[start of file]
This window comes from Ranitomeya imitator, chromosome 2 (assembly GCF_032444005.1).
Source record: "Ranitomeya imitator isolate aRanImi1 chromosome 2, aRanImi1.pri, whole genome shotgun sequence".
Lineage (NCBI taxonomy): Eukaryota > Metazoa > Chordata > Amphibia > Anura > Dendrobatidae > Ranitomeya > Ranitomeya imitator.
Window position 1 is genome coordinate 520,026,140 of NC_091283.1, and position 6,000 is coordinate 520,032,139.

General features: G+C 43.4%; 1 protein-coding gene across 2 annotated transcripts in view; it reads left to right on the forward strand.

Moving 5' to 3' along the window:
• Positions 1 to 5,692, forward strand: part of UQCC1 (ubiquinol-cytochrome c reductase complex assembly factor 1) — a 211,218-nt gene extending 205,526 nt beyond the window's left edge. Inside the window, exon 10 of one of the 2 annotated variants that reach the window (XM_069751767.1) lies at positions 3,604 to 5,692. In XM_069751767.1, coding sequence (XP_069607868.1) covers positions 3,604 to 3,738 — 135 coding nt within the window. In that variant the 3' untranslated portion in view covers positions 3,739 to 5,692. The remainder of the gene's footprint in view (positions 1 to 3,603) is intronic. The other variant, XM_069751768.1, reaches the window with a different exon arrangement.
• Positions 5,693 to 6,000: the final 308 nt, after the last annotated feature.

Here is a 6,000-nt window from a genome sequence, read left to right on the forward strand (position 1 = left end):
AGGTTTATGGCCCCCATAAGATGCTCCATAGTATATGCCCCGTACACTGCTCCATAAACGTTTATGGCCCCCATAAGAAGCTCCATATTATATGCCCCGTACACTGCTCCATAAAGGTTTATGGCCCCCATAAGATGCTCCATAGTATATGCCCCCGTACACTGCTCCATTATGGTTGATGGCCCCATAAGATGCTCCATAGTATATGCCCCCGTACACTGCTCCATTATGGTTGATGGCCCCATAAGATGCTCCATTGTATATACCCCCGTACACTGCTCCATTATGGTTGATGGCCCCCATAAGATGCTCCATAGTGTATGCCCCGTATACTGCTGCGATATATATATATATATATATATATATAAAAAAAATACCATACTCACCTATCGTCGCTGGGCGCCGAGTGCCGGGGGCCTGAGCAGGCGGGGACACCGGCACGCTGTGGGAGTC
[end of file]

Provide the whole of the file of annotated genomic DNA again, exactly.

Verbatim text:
This window comes from Ranitomeya imitator, chromosome 2 (assembly GCF_032444005.1).
Source record: "Ranitomeya imitator isolate aRanImi1 chromosome 2, aRanImi1.pri, whole genome shotgun sequence".
Lineage (NCBI taxonomy): Eukaryota > Metazoa > Chordata > Amphibia > Anura > Dendrobatidae > Ranitomeya > Ranitomeya imitator.
Window position 1 is genome coordinate 520,026,140 of NC_091283.1, and position 6,000 is coordinate 520,032,139.

General features: G+C 43.4%; 1 protein-coding gene across 2 annotated transcripts in view; it reads left to right on the forward strand.

Moving 5' to 3' along the window:
• Positions 1 to 5,692, forward strand: part of UQCC1 (ubiquinol-cytochrome c reductase complex assembly factor 1) — a 211,218-nt gene extending 205,526 nt beyond the window's left edge. Inside the window, exon 10 of one of the 2 annotated variants that reach the window (XM_069751767.1) lies at positions 3,604 to 5,692. In XM_069751767.1, coding sequence (XP_069607868.1) covers positions 3,604 to 3,738 — 135 coding nt within the window. In that variant the 3' untranslated portion in view covers positions 3,739 to 5,692. The remainder of the gene's footprint in view (positions 1 to 3,603) is intronic. The other variant, XM_069751768.1, reaches the window with a different exon arrangement.
• Positions 5,693 to 6,000: the final 308 nt, after the last annotated feature.

Here is a 6,000-nt window from a genome sequence, read left to right on the forward strand (position 1 = left end):
AGGTTTATGGCCCCCATAAGATGCTCCATAGTATATGCCCCGTACACTGCTCCATAAACGTTTATGGCCCCCATAAGAAGCTCCATATTATATGCCCCGTACACTGCTCCATAAAGGTTTATGGCCCCCATAAGATGCTCCATAGTATATGCCCCCGTACACTGCTCCATTATGGTTGATGGCCCCATAAGATGCTCCATAGTATATGCCCCCGTACACTGCTCCATTATGGTTGATGGCCCCATAAGATGCTCCATTGTATATACCCCCGTACACTGCTCCATTATGGTTGATGGCCCCCATAAGATGCTCCATAGTGTATGCCCCGTATACTGCTGCGATATATATATATATATATATATATATAAAAAAAATACCATACTCACCTATCGTCGCTGGGCGCCGAGTGCCGGGGGCCTGAGCAGGCGGGGACACCGGCACGCTGTGGGAGTC